My Relationship with Eugene Winslow; Or, Why People Think I'm Crazy
(By Emily Minehart: BMRC Processing Intern)
I spend a lot of my time, a lot of it, explaining what an archivist does. I also spend a lot of time watching people’s eyes glaze over when I describe the details of processing a collection: the digging through endless boxes; the labeling, erasing, re-labeling, re-erasing, and re-re-labeling folders until there is eraser snow so far under my nails there’s no hope of getting it out; the paper cuts; the endless debate over just the right place for that God-forsaken oversized box in the container list; the never-ending trail of the greatest of all inventions, colorful Post-its; the tedium, always the tedium. This is certainly not a profession for the impatient, and I can easily understand why people look at me with bored horror when I explain what I want to do with my life. I recognize that I sound insane when I elatedly explain the miracle of file folders. (Bless you, you magnificent person who invented the three creases at the bottom of folders to expand them.) Maybe I am crazy, maybe all archivists are crazy. That is certainly a possibility I have considered. But I also think this community of maybe-crazy people does important, exciting work, and I think this is what I haven’t been able to explain to those other people, those future-teacher, future-lawyer, future-nurse friends of mine whose eyes glaze over. So here’s my next attempt:
We get to talk to dead people.
That statement probably isn’t a good case for my sanity, but it’s about the closest explanation I have for why I love what I get to do at the Vivian G. Harsh Research Collection of Afro-American History and Literature. Yes, I have gone home with cracked, nearly bleeding hands from digging through crumbling newspaper clippings from nine to five. But I also go home with a new perspective on the world, knowledge of the past and of a person that I had never known before. In Spanish there are two verbs that mean “to know.” Saber is to know facts, dates, things. Conocer is to be acquainted with people and places. Saber comes from history books, conocer comes from interaction. I get to know, in the conocer sense, people and places that are gone or otherwise inaccessible to me, people and places that I would only know in the saber sense if I did not do what I do. I get to talk to dead people.
Beth Loch and I are currently working on the Eugene Winslow Papers at Harsh. Winslow was a writer and artist who worked in publishing in Chicago, especially at the Afro-AM Publishing Company, in the 1960s and ‘70s. He illustrated, and was a ghostwriter for, the first biographical compendium of African American historical figures, Great Negroes, Past and Present. Winslow died in 2001, but I still get to have conversations with him, I get to know, conocer, him. Sure, I know his biography, I know that he was one of the Tuskegee Airmen and that he graduated from Dillard University, but I also know that he liked to copy line drawings of people while he read articles about them and that he recorded his dreams in scrawling, looping cursive. I know he used scraps of art and graphics from magazines as inspiration for his own art, sometimes scraps as small as the nail on my pinky finger. (Those, I might add, are not particularly fun to work with. I am developing a gloriously attractive hunchback and a permanent squint.) Winslow kept his papers in a very particular order; that order told me that he was especially interested in African American inventors, musicians, and writers, that he was fascinated by the race of the Egyptian pharaohs.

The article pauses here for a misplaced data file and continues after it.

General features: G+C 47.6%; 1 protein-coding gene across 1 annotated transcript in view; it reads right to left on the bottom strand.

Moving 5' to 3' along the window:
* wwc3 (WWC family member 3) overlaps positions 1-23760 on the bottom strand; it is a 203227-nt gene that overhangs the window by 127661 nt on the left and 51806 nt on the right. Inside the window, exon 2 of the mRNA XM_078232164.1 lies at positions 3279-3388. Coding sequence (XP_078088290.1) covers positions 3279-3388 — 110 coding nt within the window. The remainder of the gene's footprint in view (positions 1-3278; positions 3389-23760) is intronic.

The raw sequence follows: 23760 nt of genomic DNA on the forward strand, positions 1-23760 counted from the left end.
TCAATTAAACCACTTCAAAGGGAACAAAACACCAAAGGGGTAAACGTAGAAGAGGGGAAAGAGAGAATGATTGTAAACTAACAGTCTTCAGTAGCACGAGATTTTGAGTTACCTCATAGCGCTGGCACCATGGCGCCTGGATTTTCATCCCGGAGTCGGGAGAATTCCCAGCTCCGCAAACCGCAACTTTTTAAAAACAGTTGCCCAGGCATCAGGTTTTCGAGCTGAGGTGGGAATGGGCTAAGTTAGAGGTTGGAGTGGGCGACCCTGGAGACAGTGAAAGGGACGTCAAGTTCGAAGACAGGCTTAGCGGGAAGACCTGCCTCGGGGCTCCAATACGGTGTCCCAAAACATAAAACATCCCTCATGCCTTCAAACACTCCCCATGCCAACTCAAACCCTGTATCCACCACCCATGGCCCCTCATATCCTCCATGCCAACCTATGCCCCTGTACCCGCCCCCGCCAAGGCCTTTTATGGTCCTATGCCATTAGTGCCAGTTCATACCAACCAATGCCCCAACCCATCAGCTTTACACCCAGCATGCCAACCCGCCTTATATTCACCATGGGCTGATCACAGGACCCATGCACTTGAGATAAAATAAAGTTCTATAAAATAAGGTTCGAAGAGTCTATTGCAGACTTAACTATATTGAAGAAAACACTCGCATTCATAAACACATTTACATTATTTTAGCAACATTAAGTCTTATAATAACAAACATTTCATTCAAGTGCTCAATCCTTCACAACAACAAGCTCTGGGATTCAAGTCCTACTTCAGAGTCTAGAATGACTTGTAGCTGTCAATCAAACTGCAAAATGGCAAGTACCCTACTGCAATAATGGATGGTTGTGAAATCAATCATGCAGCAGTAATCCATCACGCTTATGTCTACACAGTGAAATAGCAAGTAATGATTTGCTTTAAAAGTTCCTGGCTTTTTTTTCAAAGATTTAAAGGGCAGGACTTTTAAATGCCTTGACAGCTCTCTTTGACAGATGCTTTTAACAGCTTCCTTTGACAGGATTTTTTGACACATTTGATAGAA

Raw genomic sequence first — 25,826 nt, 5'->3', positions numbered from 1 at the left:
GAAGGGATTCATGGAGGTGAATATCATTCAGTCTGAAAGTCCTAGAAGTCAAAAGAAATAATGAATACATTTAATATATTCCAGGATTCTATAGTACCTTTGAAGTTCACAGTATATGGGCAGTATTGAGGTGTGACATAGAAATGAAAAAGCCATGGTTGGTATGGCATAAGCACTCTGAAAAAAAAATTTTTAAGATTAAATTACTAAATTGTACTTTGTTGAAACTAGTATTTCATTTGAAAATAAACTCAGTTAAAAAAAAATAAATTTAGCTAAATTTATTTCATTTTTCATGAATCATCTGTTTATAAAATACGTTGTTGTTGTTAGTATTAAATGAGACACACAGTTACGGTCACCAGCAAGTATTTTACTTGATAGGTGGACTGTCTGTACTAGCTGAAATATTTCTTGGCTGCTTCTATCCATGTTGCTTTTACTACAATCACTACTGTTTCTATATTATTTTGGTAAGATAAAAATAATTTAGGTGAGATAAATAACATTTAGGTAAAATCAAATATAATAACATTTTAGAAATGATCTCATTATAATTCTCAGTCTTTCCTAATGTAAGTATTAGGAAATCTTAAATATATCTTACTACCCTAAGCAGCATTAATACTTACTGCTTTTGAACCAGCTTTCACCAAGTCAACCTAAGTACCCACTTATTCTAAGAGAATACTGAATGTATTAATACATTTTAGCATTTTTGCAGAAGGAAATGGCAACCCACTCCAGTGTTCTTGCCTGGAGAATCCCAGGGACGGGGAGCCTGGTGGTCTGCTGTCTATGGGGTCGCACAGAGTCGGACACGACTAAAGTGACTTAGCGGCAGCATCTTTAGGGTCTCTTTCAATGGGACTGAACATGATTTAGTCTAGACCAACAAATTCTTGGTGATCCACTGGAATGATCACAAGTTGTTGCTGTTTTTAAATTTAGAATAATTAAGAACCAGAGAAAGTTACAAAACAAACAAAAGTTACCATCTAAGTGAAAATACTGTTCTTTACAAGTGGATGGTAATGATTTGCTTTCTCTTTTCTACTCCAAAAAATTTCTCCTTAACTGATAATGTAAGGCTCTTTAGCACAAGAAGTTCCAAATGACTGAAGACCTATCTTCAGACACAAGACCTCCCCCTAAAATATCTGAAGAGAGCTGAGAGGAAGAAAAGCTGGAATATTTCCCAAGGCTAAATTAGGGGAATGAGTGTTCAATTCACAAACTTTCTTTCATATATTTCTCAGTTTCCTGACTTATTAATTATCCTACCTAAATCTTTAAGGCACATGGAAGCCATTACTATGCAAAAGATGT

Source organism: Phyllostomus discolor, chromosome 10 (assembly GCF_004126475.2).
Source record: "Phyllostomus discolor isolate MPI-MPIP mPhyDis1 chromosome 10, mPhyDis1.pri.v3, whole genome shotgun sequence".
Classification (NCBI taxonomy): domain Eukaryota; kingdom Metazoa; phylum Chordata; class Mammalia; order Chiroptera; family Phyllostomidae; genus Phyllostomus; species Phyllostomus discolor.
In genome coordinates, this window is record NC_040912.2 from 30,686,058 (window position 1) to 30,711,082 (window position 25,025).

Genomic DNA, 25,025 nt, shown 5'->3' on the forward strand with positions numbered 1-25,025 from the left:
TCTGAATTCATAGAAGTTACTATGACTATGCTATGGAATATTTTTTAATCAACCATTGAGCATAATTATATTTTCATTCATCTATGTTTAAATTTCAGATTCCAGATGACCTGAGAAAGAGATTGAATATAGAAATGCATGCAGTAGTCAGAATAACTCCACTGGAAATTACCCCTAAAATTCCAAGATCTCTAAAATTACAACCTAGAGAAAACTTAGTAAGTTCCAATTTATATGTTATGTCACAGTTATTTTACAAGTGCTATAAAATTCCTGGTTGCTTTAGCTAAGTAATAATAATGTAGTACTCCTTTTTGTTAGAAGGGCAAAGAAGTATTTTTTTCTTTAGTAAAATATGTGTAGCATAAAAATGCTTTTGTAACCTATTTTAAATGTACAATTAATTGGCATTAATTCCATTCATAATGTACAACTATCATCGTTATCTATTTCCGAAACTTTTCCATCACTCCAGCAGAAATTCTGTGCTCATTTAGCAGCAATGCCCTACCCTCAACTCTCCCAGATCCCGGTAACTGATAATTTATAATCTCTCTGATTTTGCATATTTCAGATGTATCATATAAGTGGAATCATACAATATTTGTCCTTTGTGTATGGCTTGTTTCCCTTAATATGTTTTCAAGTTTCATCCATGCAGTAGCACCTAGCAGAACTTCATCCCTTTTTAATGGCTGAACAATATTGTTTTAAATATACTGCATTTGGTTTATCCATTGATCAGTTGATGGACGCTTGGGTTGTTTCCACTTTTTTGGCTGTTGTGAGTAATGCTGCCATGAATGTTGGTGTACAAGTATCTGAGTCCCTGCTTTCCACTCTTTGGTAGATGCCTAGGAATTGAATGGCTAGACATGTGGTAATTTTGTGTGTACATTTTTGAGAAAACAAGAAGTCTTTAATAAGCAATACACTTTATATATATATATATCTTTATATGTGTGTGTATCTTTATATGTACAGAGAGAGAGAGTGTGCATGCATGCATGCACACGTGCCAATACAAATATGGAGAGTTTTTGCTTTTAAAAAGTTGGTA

Of course, archival collections cannot tell an entire life story, every minute detail. More often than not when I talk to dead people I’m asking them ceaselessly tiresome questions. Why did you include Abraham Lincoln’s file in Subject Files rather than Biographical Files? What on earth is on that film role? What exactly was your relationship with President Clinton, that he wrote you a personal letter? Those questions don’t get answered because, alas, I can’t actually commune with the dead, though that would doubles be a useful skill for an archivist. I think the mystery, though, is part of the fun. It leads me on a dusty, musty quest through the collection to try to understand, to unpack the way Winslow thought when he arranged his papers the way he did. I try to think the way he thought. This is how I really get to know Winslow.
For me, the beauty of processing a collection is in the conocer, the really knowing someone. I get a sense of accomplishment from the sea of manila folders lined up in a lovely row, and I feel like I’m contributing something to society knowing that researchers can now access the collections I have processed, but those are extra benefits. It’s all about touching the paper, digging into someone else’s life, the mystery of it. It is slowly, one piece of doodled-upon paper at a time, assembling the puzzle of a life. It is starting to work on a collection only knowing a person’s dates and a few lines of their biography, then leaving it feeling like I have a personal relationship with them. It is looking at their papers, their life, the world from their perspective. Being an archivist is like looking at a pointillist painting. Standing with your nose touching the canvas staring at that weirdly tantalizing dot is like looking at individual papers. But when you step back from the painting and watch Seurat’s lovely park take shape, that is like processing a collection. And it’s beautiful.
The next time people ask me what I do I’m going to tell them that I’m currently in a relationship with the late Eugene Winslow. Crazy? Probably. But also fairly true. Maybe I’ll buy an Ouija board.